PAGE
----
- The Washington Times - Wednesday, November 1, 2006

As his first season as Maryland’s starting quarterback wound down, Sam Hollenbach quickly would survey the field before throwing to explosive playmaker Vernon Davis.

It wasn’t an illogical decision — good things tended to happen when the tight end had the ball — yet the predictability led defenses to double team Davis.

Still, the throws went his way, with some of them winding up among the eight interceptions Hollenbach tossed in his final four starts.

So if there were two things Hollenbach knew he needed to improve as a senior, it was locating the free safety after taking a snap and rationally progressing through his reads rather than latching on to a particular receiver.

His work at both has helped Maryland (6-2, 3-1 ACC) secure bowl eligibility for the first time in three years while keeping the Terrapins in a division title chase. And despite reports he was to undergo an MRI exam on his right knee after last week’s victory over Florida State, Hollenbach said yesterday he would “be good to go on Saturday.”

That’s when the Terps visit No. 19 Clemson (7-2, 3-2), a team with a staunch run defense. Should Maryland be forced into passing more than it has in recent weeks, Hollenbach will be ready to spread his throws evenly among more than a half-dozen options.

“I really try to go through reads,” Hollenbach said. “There comes a point where you need to look at your matchups, see what you have, see if you have a balanced coverage and go to who you think is going to win. I feel I’m trying to go based on reads and let my reads take me to the right place, whether it’s a tight end or a receiver.”

Five Terps players have been Hollenbach’s most frequent target in a game this season. Hollenbach has thrown to Darrius Heyward-Bey more than anyone else, but the redshirt freshman was the intended receiver of only 44 of Hollenbach’s 186 attempts this season (23.7 percent).

As a result, Hollenbach has generated greater variety in the passing offense, finding opportune spots to involve 6-foot-7 tight end Joey Haynos, deep threat Isaiah Williams and slot receiver Danny Oquendo. He’s also better this season at dumping the ball off to tailbacks Lance Ball, Keon Lattimore and Josh Allen while under duress.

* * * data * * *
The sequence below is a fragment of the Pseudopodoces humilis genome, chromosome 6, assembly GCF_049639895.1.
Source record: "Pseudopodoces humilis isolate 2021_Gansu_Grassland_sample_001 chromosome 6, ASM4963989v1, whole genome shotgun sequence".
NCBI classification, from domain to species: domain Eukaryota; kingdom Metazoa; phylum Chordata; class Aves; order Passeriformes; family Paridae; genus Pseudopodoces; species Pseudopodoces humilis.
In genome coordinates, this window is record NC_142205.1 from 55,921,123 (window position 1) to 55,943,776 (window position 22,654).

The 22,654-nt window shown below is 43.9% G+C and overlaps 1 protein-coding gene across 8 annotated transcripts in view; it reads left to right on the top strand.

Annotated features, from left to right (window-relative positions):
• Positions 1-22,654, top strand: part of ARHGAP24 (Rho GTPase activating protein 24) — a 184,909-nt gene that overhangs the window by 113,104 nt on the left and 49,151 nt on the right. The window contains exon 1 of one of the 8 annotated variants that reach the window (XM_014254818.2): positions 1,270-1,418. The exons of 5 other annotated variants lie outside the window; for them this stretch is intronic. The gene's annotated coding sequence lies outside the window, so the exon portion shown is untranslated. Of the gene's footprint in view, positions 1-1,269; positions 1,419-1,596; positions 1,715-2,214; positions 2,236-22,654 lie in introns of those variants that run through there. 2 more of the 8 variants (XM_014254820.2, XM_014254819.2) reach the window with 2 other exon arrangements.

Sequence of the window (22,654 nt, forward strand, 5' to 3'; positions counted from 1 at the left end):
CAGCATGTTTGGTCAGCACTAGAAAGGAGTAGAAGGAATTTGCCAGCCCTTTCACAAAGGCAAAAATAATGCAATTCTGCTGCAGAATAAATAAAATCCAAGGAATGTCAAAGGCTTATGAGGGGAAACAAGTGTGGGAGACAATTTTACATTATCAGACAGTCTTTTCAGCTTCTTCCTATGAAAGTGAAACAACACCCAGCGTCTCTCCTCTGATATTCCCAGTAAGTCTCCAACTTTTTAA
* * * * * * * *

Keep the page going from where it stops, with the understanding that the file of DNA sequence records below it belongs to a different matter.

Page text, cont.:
Coach Ralph Friedgen praised Hollenbach’s improved decision-making even before he threw three touchdown passes against Florida State. That came after a series of practices in which Hollenbach completed 70 percent of his throws, something Friedgen said had not happened since he arrived in 2001.

“Right now, some of the throws, Darrius is the guy who’s been making some plays, so obviously I put him as the first or second read, but he’s been doing a better job,” Friedgen said. “I don’t think he picks guys out like he did before. … He’s managing the game. He’s throwing the ball out of bounds. He’s not taking sacks. That’s why we’re winning.”

The unpredictability also helped Hollenbach cut down on his turnovers. He has thrown nearly twice as many touchdowns (nine) as interceptions (five) and hasn’t committed a turnover in his last 11 quarters. Not surprisingly, the stretch coincides with Maryland’s three-game winning streak.

“He’s not really going in the huddle and pointing and saying, ‘This is the receiver I want to throw it to,’ ” Williams said. “He’s really going out there, looking at his reads and making the best throw he thinks we have a chance to be successful with.”

It’s especially true in the red zone, a place a quarterback easily can fall into the habit of trying to find a specific receiver. Hollenbach has spread his 25 red zone throws among nine receivers, with five targeted at least twice but none more than six times.

It’s quite a turnaround from a year ago, when a throw to Davis at crucial juncture was borderline inevitable.

“Right now we don’t have a Vernon,” Heyward-Bey said. “We have a lot of different talents in different places. It gives him a chance to look around at different targets. Having Vernon, the sixth pick in the draft, you tend to have to look at him. He’s bound to make a big play. Having Joey as a big target, having Danny as someone you can always rely on, me and Isaiah on the outside, you’ve got to look around and pick and choose sometime.”

Note — Fullback Tim Cesa, who left Saturday’s game during the first series, declined to comment about what forced him out of action or his availability for this week.

“I’m not sure,” Cesa said. “I can’t really comment on that. That’s really up to the trainers and the doctors downstairs.”

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